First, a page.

Critical Race Theory
Related Legal Movements
One of a group of progressive movements in the law, critical race theory bears close relations with a forerunner movement—critical legal studies—that flourished in the 1960s and 1970s and was still alive in the early 2000s. Building on the insights of the early-twentieth-century legal realists, critical legal studies scholars attacked the ideas of legal determinacy—that every legal problem has exactly one correct solution—and autonomy, the notion that law exists in a realm by itself. Instead, the critical legal studies scholars urged, law bears a close relation to economics, politics, social science, and even art and aesthetics. Critical race theorists build on all these ideas, as well as on the Continental school of philosophy from which many critical legal studies scholars draw inspiration.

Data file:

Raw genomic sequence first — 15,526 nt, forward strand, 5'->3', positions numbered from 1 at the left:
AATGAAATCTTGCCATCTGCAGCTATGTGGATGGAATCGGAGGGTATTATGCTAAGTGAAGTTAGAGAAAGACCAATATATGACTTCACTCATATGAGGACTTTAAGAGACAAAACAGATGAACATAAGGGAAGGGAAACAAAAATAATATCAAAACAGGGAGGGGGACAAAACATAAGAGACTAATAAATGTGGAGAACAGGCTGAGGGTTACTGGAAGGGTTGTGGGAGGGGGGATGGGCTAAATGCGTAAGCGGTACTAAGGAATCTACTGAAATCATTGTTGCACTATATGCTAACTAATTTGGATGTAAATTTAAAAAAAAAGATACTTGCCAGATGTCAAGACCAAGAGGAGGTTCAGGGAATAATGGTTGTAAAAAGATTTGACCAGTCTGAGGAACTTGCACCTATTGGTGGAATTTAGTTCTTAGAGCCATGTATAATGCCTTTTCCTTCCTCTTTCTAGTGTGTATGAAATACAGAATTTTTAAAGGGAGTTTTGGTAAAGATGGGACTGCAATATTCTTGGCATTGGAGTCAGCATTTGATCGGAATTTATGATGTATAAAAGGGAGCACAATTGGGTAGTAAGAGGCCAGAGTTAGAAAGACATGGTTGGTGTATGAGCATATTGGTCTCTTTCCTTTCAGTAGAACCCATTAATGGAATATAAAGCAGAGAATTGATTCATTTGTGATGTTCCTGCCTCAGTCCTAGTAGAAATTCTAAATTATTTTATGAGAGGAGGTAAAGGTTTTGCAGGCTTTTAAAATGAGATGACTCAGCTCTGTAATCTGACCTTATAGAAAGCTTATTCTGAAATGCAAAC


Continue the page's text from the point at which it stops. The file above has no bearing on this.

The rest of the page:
Critical race theory also builds on some of the key ideas of radical feminism, including hierarchy, patriarchy, and the notion that everyday terms, categories, and roles advance implicit agendas and encode power relations in a way that benefits those in charge. The movement also learned from revisionist historians, such as Charles Beard and Patricia Limerick, who examined history from hitherto unexplored perspectives, such as those of women, workers, and members of outsider groups. Finally, critical race theory scholars such as Derrick Bell and Richard Delgado draw from neo-Marxist theory in exploring how race relations in the United States reflect economic struggles, shifting labor needs, and the clash of interest groups.